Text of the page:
Bid them adieu, with God’s blessings, and refer them to someone else, or simply let them go. You can keep the door open for reestablishing a new coaching relationship, down the road, when they are willing and able.

Get ‘er Done with Accountability

You have an idea, you want to do this good thing to make the world a better place, but it seems like you just can’t seem to take the steps necessary to gain enough momentum to bring your idea to life. How can you get ‘er done with accountability?

It’s not unusual for someone who spends a great deal of their life serving others, to neglect their own personal projects. If this applies to you, you could greatly benefit by attracting others to support you and your project, not just encouragers, but accountability partners.

You wouldn’t let someone down who was depending on you to get something done, right? Instead of putting the needs of others before your own needs, you need to feel the same way about serving your own project and accountability partners can increase your obligation to make your project as important to you as someone else’s needs might be.

Your accountability partners are the individuals you recruit who are willing to basically keep you on track, following through on your intentions, and taking the steps necessary to get you from where you are to where you want to be.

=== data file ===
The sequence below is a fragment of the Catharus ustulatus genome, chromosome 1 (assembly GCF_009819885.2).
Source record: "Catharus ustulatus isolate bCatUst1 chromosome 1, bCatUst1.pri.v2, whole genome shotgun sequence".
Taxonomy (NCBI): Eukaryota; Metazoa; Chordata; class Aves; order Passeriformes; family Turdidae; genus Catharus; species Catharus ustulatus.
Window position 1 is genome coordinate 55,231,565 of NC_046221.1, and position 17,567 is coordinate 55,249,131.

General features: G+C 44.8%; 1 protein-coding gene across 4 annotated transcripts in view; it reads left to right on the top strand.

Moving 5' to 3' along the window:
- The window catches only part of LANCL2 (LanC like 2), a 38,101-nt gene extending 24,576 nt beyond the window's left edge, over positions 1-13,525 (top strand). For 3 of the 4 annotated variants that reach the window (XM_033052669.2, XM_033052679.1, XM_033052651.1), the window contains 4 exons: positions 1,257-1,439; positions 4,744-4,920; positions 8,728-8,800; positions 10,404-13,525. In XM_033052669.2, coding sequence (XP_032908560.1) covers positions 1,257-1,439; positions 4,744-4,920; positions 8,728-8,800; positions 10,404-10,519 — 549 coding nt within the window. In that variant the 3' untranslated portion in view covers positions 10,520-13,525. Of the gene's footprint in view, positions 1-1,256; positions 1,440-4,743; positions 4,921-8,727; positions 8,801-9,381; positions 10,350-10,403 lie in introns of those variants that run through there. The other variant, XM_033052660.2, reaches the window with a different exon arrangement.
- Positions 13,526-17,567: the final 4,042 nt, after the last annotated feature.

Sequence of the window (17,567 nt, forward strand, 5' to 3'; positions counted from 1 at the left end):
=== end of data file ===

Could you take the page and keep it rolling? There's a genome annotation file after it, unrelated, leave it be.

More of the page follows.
You can select your accountability partner from your current circle of influence, such as family, friends, teachers, trainers, doctors or other professionals. For some, it is better to bring in an unprejudiced third-party to increase the accountability (and maintain a certain level of privacy and decorum) like hiring a coach, who is less likely to allow you to slack as much as someone who is more empathetic toward your plight. A professional will be more dependable, reliable and will help to keep you on track if you’re unable to find an adequate accountability partner in your current circle of influence.